“Places like Texas A&M are where the next generation of those involved in the Texas pecan industry will come from,” she said. “And these Spirited Learning events let students know what is happening in the horticulture industry and what they might expect if they are interested in a horticulture-related career.”

Chris Brundrett, co-founder and the CEO of the William Chris Vineyards in Hye and recipient of the Outstanding Alumni Award from Texas A&M, was a presenter during one of last year’s Spirited Learning sessions. He spoke to attendees about the Texas wine industry and the winemaking process.

Brundrett, who graduated from Texas A&M in 2006 with a degree in horticulture, said the session allowed him to tell the story of the winery he co-founded with William “Bill” Blackmon as well as explain the old-world winemaking techniques the winery uses.

“It was a pleasure to present about our winery and expose those attending to the exceptional Texas wines we produce,” he said.

Brundrett added that the Spirited Learning event gave him an opportunity to meet with students who were interested in viticulture and to gauge their level of interest. He said it also reinforced his opinion of how vital universities like Texas A&M are to the future of the winemaking industry.

“I have had the pleasure of lecturing at Texas A&M for the past decade, and I can’t overstate the importance of university learning and research to the advancement of the Texas wine industry,” he said. “Universities play a key role in supplying the industry with the knowledge and skills needed to enhance this economically important sector and keep it growing.”

He said universities also help the industry by providing an educated and skilled workforce.

“At the Spirited Learning event, I was able to speak to some of the students and was impressed with their depth of knowledge of horticulture,” Brundrett said. “I felt encouraged that so many students were interested in my particular industry and winery. Right now, I have applications from two of the students in the Texas A&M horticulture department for summer and fall internships at our winery.”          

Jared Kotzur, a former Texas A&M architecture student who attended the Spirited Learning event featuring William Chris Vineyards, said he enjoyed learning about Texas “terroirs” – environmental factors such as soil, climate and sunlight — that give wine grapes their distinctive character, and how these affect wine production and quality.

“For each wine we tasted, we received insights about the vineyard where the grapes were grown and what the soil and weather conditions were like during the year the grapes were harvested,” Kotzur said. “It gave me a greater appreciation for all the work that goes into the winemaking process.”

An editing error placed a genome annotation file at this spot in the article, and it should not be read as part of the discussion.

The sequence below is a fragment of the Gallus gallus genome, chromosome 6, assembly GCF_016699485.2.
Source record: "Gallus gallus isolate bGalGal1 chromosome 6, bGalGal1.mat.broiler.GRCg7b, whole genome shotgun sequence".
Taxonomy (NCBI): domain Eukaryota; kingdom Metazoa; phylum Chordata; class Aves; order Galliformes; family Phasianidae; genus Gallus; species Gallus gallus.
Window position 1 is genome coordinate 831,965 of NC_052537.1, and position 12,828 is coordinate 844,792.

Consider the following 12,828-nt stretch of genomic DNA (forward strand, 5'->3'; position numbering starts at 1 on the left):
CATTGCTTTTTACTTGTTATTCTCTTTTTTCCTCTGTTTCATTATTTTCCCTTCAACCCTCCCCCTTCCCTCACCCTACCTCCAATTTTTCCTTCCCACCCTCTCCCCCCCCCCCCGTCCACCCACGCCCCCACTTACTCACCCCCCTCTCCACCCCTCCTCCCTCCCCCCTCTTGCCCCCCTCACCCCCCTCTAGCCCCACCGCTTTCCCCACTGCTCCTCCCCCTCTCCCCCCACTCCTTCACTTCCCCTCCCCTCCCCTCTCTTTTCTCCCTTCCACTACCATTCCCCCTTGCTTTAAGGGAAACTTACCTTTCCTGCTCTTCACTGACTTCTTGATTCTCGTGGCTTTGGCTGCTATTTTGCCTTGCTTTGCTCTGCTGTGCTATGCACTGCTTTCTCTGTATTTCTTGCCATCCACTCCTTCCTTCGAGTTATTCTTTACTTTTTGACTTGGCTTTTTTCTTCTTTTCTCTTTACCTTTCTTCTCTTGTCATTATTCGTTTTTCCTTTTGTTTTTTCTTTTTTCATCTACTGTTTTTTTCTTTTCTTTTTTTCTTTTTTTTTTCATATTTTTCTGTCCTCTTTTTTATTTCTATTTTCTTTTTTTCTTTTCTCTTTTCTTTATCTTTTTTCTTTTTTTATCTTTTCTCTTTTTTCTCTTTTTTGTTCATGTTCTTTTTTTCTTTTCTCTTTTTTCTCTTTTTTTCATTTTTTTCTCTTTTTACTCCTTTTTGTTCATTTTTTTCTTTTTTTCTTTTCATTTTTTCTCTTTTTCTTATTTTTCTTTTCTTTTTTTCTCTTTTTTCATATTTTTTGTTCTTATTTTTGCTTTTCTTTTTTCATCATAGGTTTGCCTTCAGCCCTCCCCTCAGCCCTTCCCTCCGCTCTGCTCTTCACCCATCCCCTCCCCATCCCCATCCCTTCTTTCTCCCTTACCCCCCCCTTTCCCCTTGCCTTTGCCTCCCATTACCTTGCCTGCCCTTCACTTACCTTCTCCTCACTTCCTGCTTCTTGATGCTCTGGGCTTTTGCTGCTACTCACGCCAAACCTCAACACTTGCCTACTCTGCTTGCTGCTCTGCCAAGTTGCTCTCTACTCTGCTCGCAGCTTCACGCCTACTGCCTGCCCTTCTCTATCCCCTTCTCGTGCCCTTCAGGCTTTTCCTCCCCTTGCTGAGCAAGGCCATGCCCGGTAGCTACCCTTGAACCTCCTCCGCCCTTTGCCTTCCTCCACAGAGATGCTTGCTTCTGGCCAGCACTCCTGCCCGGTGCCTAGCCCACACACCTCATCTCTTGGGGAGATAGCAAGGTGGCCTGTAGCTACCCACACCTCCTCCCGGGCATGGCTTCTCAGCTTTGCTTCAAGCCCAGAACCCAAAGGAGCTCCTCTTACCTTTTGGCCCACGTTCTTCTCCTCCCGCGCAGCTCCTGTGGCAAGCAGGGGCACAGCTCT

The importance of networking

“One of the best things about these events is that they are a great networking opportunity for the students,” said Justin Scheiner, Ph.D., associate professor in the Department of Horticultural Sciences and AgriLife Extension viticulture specialist, Bryan-College Station. “They allow students to meet with people in the horticulture industry and learn more about those industries. They also make professional contacts who can help lead them to a career in the wine industry, green industry or another horticulture-related career.”

Students from the Department of Horticultural Sciences and elsewhere throughout the Texas a&M campu participating in a Spirited Learning event
Students have an opportunity to network and share their career interests with those in the horticulture industry during Spirited Learning events. (Texas A&M AgriLife photo by Sam Craft)

Networking through these Spirited Learning sessions led Dorado Delgado, who this semester will complete his bachelor’s degree in horticultural science with a Certificate of Enology and Viticulture, to a position as a laboratory assistant at the Messina Hof Winery. Delgado now works at the winery full-time while he completes his horticulture degree.

“I went to almost all of the Spirited Learning sessions offered in 2022 and made it a point to speak with the people who represented the wineries and let them know of my interest in working in the wine industry,” Delgado said.

He said at one event, Paul Bonarrigo, one of the owners at Messina Hof, invited him to interview for a position at the winery. Degado got the job and has been working there for the past nine months.

Delgado said the knowledge he gathered from attending the sessions also helped him better understand the wine industry and some of its challenges.

“I got to know a lot about producing wine here in Texas,” he said. “One of the common challenges among wineries here is trying to keep their wines chemically stable and in the proper pH range due to the heat. I learned about these and other challenges at these sessions, including one where Dr. Andreea Botezatu, assistant professor in the Department of Horticultural Sciences and enology Extension specialist, spoke about the sensory aspects of wine.”

Dhingra said another advantage of the events is they provide an informal setting for exchanging ideas and experiences.

“People from diverse backgrounds who may never find themselves under the same roof can now mingle freely and become a part of a larger community around horticulture,” he said. “Plus, people always tend to share a little more freely and connect more deeply over a good glass of wine.”